Paul E. Riffel, Attorney at Law
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Tampa Probate Attorney

Any part of an estate that passes to beneficiaries under either a will or the Florida rules of intestacy must go through probate. In the probate process, a personal representative ensures that taxes and creditors are paid and that the appropriate beneficiaries receive their distributions. Probating an estate is a complicated process, so call our experienced Tampa probate attorney today.

When an individual passes away, they will often leave behind property, assets, and debts. Probate is the legal process of settling an estate and can occur whether or not the individual had drafted a will. Probate can be a complicated process and many legal issues may arise before an estate can be closed. Whether you are the executor of a will, a beneficiary, or a potential heir, it is important to have the assistance of an experienced Tampa probate attorney throughout the probate process.

Probate Process In Florida

Following a death, a named executor or anyone else who possesses a will has ten days to file it with the probate court. If the individual died with no known will, the court will use the probate process to distribute the estate in line with Florida intestacy laws. Anyone who believes they may be a rightful heir to the estate should come forward to claim their share of the property and assets.

If there is a will and the court deems that probate will be necessary, the first step is to determine whether or not the submitted will is valid–meaning that it has been executed properly, contains the necessary substantive provisions, and meets other requirements under Florida wills law. Even if the court finds the will to be valid, others may bring challenges–called will contests–if they believe that certain provisions of the will should not be enforced. Will contests can arise for several reasons, can delay probate significantly, and can result in litigation, however, they may be important for rightful beneficiaries to receive what they deserve.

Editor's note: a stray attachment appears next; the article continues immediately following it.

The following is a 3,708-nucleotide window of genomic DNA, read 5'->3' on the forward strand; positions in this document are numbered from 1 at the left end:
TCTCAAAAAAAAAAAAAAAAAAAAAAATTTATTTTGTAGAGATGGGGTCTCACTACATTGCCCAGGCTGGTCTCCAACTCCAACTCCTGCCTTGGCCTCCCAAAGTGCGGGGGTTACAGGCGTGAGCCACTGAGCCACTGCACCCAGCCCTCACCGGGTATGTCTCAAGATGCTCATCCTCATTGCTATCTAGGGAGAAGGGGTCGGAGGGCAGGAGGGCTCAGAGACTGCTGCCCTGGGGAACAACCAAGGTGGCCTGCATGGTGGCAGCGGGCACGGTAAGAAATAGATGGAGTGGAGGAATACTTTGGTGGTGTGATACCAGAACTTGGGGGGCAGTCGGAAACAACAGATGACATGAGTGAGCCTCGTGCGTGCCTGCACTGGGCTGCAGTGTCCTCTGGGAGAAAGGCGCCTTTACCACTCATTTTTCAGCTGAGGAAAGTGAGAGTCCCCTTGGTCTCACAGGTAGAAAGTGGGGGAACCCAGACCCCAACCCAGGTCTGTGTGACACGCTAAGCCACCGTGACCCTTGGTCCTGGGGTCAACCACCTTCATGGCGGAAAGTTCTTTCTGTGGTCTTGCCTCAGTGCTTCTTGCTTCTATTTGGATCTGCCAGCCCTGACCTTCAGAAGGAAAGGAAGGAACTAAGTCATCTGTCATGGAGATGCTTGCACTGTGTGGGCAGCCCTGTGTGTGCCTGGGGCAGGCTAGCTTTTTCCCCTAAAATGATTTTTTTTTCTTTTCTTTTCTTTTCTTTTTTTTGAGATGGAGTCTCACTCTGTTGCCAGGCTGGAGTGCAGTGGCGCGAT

If a will is ultimately found to be enforceable, the probate court will give the executor permission to serve as personal representative of the estate. They will then have many responsibilities, including:

  • Inventory property and assets;
  • Manage the property and assets throughout the probate process;
  • Pay all tax liability and debts;
  • Defend the estate to wrongful creditor claims;
  • Locate named beneficiaries;
  • Distribute the property and assets in accordance with the will; and
  • Close the estate.

These responsibilities can be overwhelming and a qualified probate attorney can help ensure that the personal representative successfully completes all of their duties.

Other Options For Estate Administration

Not all property of an estate must be distributed through formal probate, including:

  • Property held in trust;
  • Assets from accounts or policies with a pre-designated beneficiary (such as life insurance or retirement accounts); and
  • Property owned in joint tenancy.

Additionally, certain estates may qualify for disposition without probate administration or summary administration, which are both shortcuts to avoid formal probate. A probate lawyer in Tampa can identify whether a particular estate or particular property qualifies for these alternatives to save time and resources.

Representation of Executors and Administrators